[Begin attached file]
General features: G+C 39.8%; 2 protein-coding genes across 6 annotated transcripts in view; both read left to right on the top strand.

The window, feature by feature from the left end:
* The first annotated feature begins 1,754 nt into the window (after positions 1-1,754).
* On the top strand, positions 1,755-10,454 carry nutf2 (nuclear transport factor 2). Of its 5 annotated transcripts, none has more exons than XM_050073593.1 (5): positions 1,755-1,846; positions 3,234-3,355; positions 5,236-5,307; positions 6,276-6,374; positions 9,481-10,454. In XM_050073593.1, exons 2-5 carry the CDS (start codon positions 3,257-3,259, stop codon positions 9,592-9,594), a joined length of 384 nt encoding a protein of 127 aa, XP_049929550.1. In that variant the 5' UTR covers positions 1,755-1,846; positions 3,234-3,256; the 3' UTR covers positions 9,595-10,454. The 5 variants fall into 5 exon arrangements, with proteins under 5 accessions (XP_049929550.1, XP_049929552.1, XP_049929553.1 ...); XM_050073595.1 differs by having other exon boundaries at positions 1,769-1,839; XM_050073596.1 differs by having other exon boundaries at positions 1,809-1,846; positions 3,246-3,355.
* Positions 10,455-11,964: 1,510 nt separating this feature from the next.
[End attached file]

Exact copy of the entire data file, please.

General features: G+C 39.8%; 2 protein-coding genes across 6 annotated transcripts in view; both read left to right on the top strand.

The window, feature by feature from the left end:
* The first annotated feature begins 1,754 nt into the window (after positions 1-1,754).
* On the top strand, positions 1,755-10,454 carry nutf2 (nuclear transport factor 2). Of its 5 annotated transcripts, none has more exons than XM_050073593.1 (5): positions 1,755-1,846; positions 3,234-3,355; positions 5,236-5,307; positions 6,276-6,374; positions 9,481-10,454. In XM_050073593.1, exons 2-5 carry the CDS (start codon positions 3,257-3,259, stop codon positions 9,592-9,594), a joined length of 384 nt encoding a protein of 127 aa, XP_049929550.1. In that variant the 5' UTR covers positions 1,755-1,846; positions 3,234-3,256; the 3' UTR covers positions 9,595-10,454. The 5 variants fall into 5 exon arrangements, with proteins under 5 accessions (XP_049929550.1, XP_049929552.1, XP_049929553.1 ...); XM_050073595.1 differs by having other exon boundaries at positions 1,769-1,839; XM_050073596.1 differs by having other exon boundaries at positions 1,809-1,846; positions 3,246-3,355.
* Positions 10,455-11,964: 1,510 nt separating this feature from the next.